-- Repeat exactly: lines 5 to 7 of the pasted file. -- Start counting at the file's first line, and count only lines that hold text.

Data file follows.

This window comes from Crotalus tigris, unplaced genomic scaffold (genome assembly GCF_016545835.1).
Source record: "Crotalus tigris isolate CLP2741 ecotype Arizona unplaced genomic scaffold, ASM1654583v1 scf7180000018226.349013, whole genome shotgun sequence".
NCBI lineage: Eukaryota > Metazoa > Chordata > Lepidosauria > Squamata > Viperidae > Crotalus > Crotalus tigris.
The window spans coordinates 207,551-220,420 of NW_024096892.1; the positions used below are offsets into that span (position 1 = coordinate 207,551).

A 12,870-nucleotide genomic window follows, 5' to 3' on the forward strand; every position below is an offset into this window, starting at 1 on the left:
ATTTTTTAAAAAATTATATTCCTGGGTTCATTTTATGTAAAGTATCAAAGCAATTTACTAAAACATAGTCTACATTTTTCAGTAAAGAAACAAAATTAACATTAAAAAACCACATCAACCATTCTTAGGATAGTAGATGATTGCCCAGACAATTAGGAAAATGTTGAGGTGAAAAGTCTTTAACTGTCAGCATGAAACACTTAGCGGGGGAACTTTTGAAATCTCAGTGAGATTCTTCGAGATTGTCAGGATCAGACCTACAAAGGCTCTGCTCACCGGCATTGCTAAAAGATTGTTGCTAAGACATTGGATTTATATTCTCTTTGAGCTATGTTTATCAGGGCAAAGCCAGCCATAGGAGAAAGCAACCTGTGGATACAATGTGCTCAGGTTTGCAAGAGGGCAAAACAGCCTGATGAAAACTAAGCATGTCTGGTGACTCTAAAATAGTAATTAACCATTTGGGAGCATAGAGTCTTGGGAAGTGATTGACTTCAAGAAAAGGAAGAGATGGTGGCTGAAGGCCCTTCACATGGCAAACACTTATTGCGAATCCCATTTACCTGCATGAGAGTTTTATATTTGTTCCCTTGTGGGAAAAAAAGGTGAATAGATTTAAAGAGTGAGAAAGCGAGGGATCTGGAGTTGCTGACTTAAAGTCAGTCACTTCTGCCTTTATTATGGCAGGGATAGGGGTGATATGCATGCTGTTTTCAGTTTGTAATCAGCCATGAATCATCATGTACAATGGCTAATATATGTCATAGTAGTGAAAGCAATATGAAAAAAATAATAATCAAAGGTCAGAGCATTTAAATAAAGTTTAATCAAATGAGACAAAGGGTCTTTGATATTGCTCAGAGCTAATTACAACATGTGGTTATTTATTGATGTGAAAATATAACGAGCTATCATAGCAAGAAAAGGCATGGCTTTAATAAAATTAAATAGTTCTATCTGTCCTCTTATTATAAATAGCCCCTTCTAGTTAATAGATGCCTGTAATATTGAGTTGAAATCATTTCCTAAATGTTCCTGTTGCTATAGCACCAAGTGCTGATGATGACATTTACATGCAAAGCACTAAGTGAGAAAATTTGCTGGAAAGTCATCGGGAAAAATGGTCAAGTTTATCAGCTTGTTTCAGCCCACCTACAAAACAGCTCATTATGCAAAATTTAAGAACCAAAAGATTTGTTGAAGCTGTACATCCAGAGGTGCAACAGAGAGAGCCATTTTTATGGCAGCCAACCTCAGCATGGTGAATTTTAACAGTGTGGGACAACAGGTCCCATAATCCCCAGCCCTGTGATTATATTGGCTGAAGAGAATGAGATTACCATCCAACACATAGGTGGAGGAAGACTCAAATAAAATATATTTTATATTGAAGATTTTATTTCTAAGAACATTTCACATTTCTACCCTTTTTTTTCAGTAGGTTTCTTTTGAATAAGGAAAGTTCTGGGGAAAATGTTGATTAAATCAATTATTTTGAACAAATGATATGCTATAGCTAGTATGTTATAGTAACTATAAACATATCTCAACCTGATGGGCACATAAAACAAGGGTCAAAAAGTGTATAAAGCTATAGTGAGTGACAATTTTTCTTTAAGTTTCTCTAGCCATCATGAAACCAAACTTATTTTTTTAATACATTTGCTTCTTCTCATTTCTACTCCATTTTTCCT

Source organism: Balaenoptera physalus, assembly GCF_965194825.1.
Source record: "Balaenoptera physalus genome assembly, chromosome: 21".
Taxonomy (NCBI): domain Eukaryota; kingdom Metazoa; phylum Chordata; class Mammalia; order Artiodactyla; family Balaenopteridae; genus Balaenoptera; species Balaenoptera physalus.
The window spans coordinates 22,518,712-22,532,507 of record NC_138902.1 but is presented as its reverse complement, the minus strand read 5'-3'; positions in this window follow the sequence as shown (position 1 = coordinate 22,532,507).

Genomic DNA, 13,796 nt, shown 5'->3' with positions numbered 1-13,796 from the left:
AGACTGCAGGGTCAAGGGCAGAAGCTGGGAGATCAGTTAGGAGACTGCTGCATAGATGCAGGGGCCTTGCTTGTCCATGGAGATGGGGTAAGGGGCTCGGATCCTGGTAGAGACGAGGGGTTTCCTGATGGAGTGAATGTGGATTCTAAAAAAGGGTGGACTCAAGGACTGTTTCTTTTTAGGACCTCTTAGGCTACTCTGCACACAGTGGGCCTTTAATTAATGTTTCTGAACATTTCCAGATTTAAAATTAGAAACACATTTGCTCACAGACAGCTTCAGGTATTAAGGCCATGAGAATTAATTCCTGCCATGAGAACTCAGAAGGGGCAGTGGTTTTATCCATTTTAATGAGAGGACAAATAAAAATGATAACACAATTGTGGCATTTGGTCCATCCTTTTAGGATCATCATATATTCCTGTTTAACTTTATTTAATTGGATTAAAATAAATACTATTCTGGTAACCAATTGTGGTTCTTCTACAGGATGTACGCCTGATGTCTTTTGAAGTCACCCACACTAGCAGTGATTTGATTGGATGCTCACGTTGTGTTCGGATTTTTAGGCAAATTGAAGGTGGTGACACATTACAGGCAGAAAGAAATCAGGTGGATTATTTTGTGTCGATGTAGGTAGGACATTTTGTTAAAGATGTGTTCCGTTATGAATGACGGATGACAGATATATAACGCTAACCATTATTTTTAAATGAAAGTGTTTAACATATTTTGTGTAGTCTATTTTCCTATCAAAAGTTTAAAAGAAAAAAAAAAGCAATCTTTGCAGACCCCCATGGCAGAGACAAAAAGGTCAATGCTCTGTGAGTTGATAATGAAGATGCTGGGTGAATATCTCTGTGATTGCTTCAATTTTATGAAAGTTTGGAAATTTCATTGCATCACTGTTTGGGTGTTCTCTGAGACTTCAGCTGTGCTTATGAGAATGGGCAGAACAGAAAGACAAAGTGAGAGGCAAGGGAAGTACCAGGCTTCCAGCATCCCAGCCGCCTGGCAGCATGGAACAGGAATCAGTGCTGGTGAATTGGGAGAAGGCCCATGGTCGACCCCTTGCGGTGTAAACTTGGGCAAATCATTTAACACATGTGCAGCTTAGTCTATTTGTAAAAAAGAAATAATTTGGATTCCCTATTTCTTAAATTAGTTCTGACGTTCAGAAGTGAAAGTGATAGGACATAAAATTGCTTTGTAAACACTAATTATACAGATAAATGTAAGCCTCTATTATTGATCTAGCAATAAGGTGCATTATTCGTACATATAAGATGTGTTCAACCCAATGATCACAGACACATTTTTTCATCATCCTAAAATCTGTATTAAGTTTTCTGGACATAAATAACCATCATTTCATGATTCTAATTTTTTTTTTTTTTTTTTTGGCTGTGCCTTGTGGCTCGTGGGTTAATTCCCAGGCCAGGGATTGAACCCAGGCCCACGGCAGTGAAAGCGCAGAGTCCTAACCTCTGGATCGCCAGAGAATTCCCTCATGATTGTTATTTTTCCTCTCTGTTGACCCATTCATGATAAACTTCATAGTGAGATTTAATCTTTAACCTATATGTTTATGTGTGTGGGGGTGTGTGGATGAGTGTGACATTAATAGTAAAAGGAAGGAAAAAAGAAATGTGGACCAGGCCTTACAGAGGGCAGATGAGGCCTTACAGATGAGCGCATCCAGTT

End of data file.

A 12,870-nucleotide genomic window follows, 5' to 3' on the forward strand; every position below is an offset into this window, starting at 1 on the left:
ATTTTTTAAAAAATTATATTCCTGGGTTCATTTTATGTAAAGTATCAAAGCAATTTACTAAAACATAGTCTACATTTTTCAGTAAAGAAACAAAATTAACATTAAAAAACCACATCAACCATTCTTAGGATAGTAGATGATTGCCCAGACAATTAGGAAAATGTTGAGGTGAAAAGTCTTTAACTGTCAGCATGAAACACTTAGCGGGGGAACTTTTGAAATCTCAGTGAGATTCTTCGAGATTGTCAGGATCAGACCTACAAAGGCTCTGCTCACCGGCATTGCTAAAAGATTGTTGCTAAGACATTGGATTTATATTCTCTTTGAGCTATGTTTATCAGGGCAAAGCCAGCCATAGGAGAAAGCAACCTGTGGATACAATGTGCTCAGGTTTGCAAGAGGGCAAAACAGCCTGATGAAAACTAAGCATGTCTGGTGACTCTAAAATAGTAATTAACCATTTGGGAGCATAGAGTCTTGGGAAGTGATTGACTTCAAGAAAAGGAAGAGATGGTGGCTGAAGGCCCTTCACATGGCAAACACTTATTGCGAATCCCATTTACCTGCATGAGAGTTTTATATTTGTTCCCTTGTGGGAAAAAAAGGTGAATAGATTTAAAGAGTGAGAAAGCGAGGGATCTGGAGTTGCTGACTTAAAGTCAGTCACTTCTGCCTTTATTATGGCAGGGATAGGGGTGATATGCATGCTGTTTTCAGTTTGTAATCAGCCATGAATCATCATGTACAATGGCTAATATATGTCATAGTAGTGAAAGCAATATGAAAAAAATAATAATCAAAGGTCAGAGCATTTAAATAAAGTTTAATCAAATGAGACAAAGGGTCTTTGATATTGCTCAGAGCTAATTACAACATGTGGTTATTTATTGATGTGAAAATATAACGAGCTATCATAGCAAGAAAAGGCATGGCTTTAATAAAATTAAATAGTTCTATCTGTCCTCTTATTATAAATAGCCCCTTCTAGTTAATAGATGCCTGTAATATTGAGTTGAAATCATTTCCTAAATGTTCCTGTTGCTATAGCACCAAGTGCTGATGATGACATTTACATGCAAAGCACTAAGTGAGAAAATTTGCTGGAAAGTCATCGGGAAAAATGGTCAAGTTTATCAGCTTGTTTCAGCCCACCTACAAAACAGCTCATTATGCAAAATTTAAGAACCAAAAGATTTGTTGAAGCTGTACATCCAGAGGTGCAACAGAGAGAGCCATTTTTATGGCAGCCAACCTCAGCATGGTGAATTTTAACAGTGTGGGACAACAGGTCCCATAATCCCCAGCCCTGTGATTATATTGGCTGAAGAGAATGAGATTACCATCCAACACATAGGTGGAGGAAGACTCAAATAAAATATATTTTATATTGAAGATTTTATTTCTAAGAACATTTCACATTTCTACCCTTTTTTTTCAGTAGGTTTCTTTTGAATAAGGAAAGTTCTGGGGAAAATGTTGATTAAATCAATTATTTTGAACAAATGATATGCTATAGCTAGTATGTTATAGTAACTATAAACATATCTCAACCTGATGGGCACATAAAACAAGGGTCAAAAAGTGTATAAAGCTATAGTGAGTGACAATTTTTCTTTAAGTTTCTCTAGCCATCATGAAACCAAACTTATTTTTTTAATACATTTGCTTCTTCTCATTTCTACTCCATTTTTCCT

Source organism: Balaenoptera physalus, assembly GCF_965194825.1.